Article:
Antisemitism — Alive and Well

Anti-Semitism is unique amongst the hatreds in the world in a combination of four aspects. Longevity: it’s been around a really long time. Universality: antisemitism is prevalent virtually everywhere in the world at any given time, from Ancient Rome to Nazi Germany, Medieval Europe to modern-day America. Intensity: it’s expressed in a particularly extreme manner. Racism, sexism, ageism, it’s all bad, I know. But, antisemitism is always more prevalent globally, and far more extreme than any other “ism”. The fourth reason is confusion. There is surprisingly little agreement on why people hate the Jews, but the fact is every group has found their reasons.

Historians offer many “reasons” to explain why people are anti-Semitic: economic, the other, the “killers” of Jesus or the non-believers of other religions. These reasons have one thing in common, they have nothing to do with our being Jewish. Anne Frank wrote about the reason for antisemitism on April 11, 1944, in her diary: “Who knows — it might even be our religion from which the world and all peoples learn good, and for that reason and that reason alone do we now suffer. We can never become just Netherlanders, or just English, or representatives of any other country for that matter. We will always remain Jews.”

The Talmud, Maseches Shabbos 89b, cites the source of anti-Semitism using a play on words. The Torah was received at Har Sinai, Mount Sinai. The Hebrew pronunciation of “Sinai” is likened to the Hebrew word for “hatred”, sinah. “Why was the Torah given on a mountain called Sinai?” asks the Talmud. “Because the great sinah, the tremendous hatred aimed at the Jew, emanates from Sinai.” At Sinai, Jews were told that there is one God, who makes moral demands on all of humanity. Consequently, at Sinai, the Jewish nation became the target for the hatred of those whose strongest drive is to liberate mankind from the shackles of conscience and morality. At Sinai, the Jewish nation was appointed to be “a light unto the nations.” There are those who embrace Jews and the Jewish faith because of that light, but there are also those who want the world to be a place of spiritual darkness. These people who exhibit displays of antisemitism object to absolute morality.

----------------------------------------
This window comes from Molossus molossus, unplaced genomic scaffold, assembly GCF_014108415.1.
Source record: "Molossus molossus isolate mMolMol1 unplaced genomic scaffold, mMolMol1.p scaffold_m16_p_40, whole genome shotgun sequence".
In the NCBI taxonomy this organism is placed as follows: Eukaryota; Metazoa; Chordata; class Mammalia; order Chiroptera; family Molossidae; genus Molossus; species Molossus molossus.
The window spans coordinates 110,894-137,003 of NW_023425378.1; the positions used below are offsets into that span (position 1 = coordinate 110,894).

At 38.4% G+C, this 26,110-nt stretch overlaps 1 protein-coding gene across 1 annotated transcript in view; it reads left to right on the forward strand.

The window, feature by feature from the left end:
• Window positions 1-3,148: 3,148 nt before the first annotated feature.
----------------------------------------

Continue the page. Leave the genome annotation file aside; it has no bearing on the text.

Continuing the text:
As I stated after the horrific massacre in Pittsburgh, we do not know why bad things happen to good people. But we do know that for thousands of years, the Jewish people have been subject to this kind of persecution. Anti-semitism is the oldest and most continued form of hatred. We are only 0.2% of the world’s population, yet in annual FBI data, we repeatedly account for more than half of the Americans targeted by hate crimes. Celebrities like Snoop Dogg openly advocate spewing Louis Farrakhan’s messages of Jew hatred. The latest examples in Poway, Williamsburg, Brick Township, just show that even in America, antisemitism is alive and well.

We are a people that have had a target on our back since leaving Egypt when we were attacked by Amalek. We are a people that have endured countless attacks, expulsions, and attempts on our religion. Most importantly, we are a people that put something above ourselves. We are a people that brought purpose and meaning to an otherwise meaningless world. We are a people that brought absolute morality into the world. We are a people of tremendous history. We are a people that keep the Torah close to us, and use it to guide our every decision. We are an eternal people. With g-d’s help, we will defend ourselves against those who seek to destroy us and obliterate their memories. Time and time again, they’ve tried to kill us, but we’re still here. We’re still here and we will always be here!

About the Author
Kyle Zaldin is a teenage Jewish writer from Thornhill, Ontario. Immersed in the Jewish Day School system since kindergarten at Associated Hebrew Schools, and now at TanenbaumCHAT, Jewish education has always been a big part of Kyle's life. A member of the NCSY Student Executive Board in Toronto, as well as the Aish Thornhill Community Shul, Kyle has continuously used his Jewish values to inspire others. Having grown up in a Conservative Shul until shortly after Bar Mitzvah, and later becoming more observant, he writes and delivers talks, speeches, and other Divrei Torah for Shul and other organizations with the goal of bringing the Jewish people together, regardless of levels of observance and prior knowledge.
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